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Updated on November 8, 2008


Cuts with Major Bleeding

To apply dressing, press the artery firmly to stop bleed­ing. If pressure alone is insufficient to stop bleeding which is rarely the case, apply pressure to artery supplying the extremity.

For an open arm wound including the hand, apply pressure to the brachial artery, forcing it against the arm bone. The pressure point is located on the inside of the arm about midway between the armpit and the elbow. The artery can be felt to pulsate in this area. To apply pressure on the artery, grasp the middle of the upper arm with your thumb on the outside of the arm and your other fingers, not their tips. Press your fingers toward your thumb to create an inward force.

For the control of severe bleeding from a leg wound, apply pressure on the femoral artery by forcing it against the pelvic bone. The pressure point is located on the front center part of the crease in the groin area, where the artery crosses the pelvic bone on its way to the leg. Place the child flat on his or her back, if possible, and place the heel of your hand directly over the pressure point. Then lean forward over your straightened arm to ap­ply the small amount of pressure needed to close the artery. If bleeding is not stopped, it may be necessary to press directly over the artery with the flat surfaces of the fingertips and apply additional pressure over the fingertips with the heel of the other hand.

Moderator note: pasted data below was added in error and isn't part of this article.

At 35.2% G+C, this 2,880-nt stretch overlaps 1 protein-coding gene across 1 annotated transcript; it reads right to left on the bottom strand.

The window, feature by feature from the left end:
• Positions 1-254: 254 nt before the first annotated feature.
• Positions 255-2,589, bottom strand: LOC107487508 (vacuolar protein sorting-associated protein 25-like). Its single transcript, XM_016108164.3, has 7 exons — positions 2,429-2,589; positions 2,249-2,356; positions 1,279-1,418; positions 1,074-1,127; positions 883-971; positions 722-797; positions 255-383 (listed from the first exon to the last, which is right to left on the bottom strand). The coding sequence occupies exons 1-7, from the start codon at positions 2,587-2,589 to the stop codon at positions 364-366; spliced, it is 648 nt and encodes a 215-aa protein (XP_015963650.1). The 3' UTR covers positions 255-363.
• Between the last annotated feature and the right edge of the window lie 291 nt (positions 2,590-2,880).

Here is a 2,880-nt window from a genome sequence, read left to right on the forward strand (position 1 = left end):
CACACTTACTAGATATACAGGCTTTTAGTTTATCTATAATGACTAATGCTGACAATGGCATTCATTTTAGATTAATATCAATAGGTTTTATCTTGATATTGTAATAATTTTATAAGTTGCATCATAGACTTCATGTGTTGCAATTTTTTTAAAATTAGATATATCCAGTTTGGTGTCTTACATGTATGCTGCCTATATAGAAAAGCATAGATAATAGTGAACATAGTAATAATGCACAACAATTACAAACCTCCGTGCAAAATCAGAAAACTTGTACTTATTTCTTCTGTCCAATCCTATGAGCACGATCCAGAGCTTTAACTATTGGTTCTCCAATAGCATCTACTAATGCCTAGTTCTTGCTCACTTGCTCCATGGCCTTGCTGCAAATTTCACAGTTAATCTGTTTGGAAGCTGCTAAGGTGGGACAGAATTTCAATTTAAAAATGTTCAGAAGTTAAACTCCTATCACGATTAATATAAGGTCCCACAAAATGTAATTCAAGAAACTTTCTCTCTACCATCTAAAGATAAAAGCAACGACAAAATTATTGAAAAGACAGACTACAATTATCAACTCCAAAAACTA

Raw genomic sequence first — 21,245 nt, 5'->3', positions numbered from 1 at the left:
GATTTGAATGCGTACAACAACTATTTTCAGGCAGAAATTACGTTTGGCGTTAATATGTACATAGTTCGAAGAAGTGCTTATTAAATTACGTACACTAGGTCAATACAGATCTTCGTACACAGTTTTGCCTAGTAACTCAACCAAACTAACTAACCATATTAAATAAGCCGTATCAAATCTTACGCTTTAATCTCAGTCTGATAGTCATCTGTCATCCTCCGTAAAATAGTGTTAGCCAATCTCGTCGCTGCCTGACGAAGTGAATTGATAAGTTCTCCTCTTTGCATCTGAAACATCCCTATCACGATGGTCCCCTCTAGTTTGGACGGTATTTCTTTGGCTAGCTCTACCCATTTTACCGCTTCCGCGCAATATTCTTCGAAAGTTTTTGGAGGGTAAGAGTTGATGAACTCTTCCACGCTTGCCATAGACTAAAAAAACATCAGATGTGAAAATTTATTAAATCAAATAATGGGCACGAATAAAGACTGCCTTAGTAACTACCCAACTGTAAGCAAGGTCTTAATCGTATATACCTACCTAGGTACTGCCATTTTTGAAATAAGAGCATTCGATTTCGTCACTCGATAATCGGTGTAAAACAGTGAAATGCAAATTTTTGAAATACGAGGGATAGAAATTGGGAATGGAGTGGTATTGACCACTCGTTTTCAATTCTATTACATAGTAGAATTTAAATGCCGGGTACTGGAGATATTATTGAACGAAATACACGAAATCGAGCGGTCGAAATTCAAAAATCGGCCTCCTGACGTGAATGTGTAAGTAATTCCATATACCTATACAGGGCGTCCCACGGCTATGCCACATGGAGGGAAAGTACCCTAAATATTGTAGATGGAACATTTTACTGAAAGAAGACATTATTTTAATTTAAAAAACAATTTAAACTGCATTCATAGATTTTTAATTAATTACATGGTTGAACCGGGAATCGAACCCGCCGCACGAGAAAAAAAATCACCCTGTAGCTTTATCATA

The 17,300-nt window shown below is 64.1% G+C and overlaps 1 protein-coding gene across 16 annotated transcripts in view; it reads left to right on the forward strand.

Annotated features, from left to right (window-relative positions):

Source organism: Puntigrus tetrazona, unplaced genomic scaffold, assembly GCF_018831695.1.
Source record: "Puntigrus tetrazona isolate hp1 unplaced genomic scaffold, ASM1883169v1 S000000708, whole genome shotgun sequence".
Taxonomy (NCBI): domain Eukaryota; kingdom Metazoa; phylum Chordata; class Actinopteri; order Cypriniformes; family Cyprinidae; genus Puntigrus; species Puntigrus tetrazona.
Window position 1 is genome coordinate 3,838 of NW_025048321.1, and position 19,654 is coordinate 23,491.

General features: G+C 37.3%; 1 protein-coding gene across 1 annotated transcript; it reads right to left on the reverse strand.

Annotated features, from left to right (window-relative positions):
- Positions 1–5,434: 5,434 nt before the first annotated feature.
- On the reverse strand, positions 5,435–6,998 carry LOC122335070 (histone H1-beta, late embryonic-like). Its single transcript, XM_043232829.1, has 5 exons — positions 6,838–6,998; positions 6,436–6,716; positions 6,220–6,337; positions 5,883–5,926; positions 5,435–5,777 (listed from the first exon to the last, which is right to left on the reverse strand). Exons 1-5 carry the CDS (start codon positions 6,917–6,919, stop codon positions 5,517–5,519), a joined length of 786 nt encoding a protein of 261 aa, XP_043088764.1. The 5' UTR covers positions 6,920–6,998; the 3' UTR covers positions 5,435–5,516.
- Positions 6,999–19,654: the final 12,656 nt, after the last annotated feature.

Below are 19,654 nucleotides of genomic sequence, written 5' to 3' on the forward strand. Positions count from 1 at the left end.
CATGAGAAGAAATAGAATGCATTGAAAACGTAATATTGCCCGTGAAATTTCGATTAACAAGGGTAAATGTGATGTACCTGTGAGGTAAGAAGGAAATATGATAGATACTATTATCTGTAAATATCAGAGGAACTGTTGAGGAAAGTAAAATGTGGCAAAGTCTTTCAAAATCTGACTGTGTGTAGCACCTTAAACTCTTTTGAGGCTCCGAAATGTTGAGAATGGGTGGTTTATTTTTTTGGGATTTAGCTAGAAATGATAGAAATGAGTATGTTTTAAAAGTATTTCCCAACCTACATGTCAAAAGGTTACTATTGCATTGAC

The use of tourniquet is rarely necessary. It is dangerous and recommended for use only when other measures have failed and when life is threatened.

When a dressing has been applied to control bleeding, whether bleeding has been severe or not, precautions must be taken. Do not remove or disturb the cloth pad or attempt to cleanse the wound. The next step should be left to the doctor. Immobilize the injured area when possible, adjust the victim's lying position so that the affected limb can be elevated.

Cuts Without Major Bleeding

To cleanse the wound, wash your hands thoroughly with soap and water. Use ordinary hand soap or mild detergent. Wash in and around the wound to remove foreign matter. Flush with clean water, preferably running tap water. Blot dry with a sterile gauze pad or a clean cloth. Apply a dry bandage or clean dressing and secure it firmly in place. Consult a physician promptly if evidence of infec­tion appears. The doctor may advise additional home remedies for small wounds.


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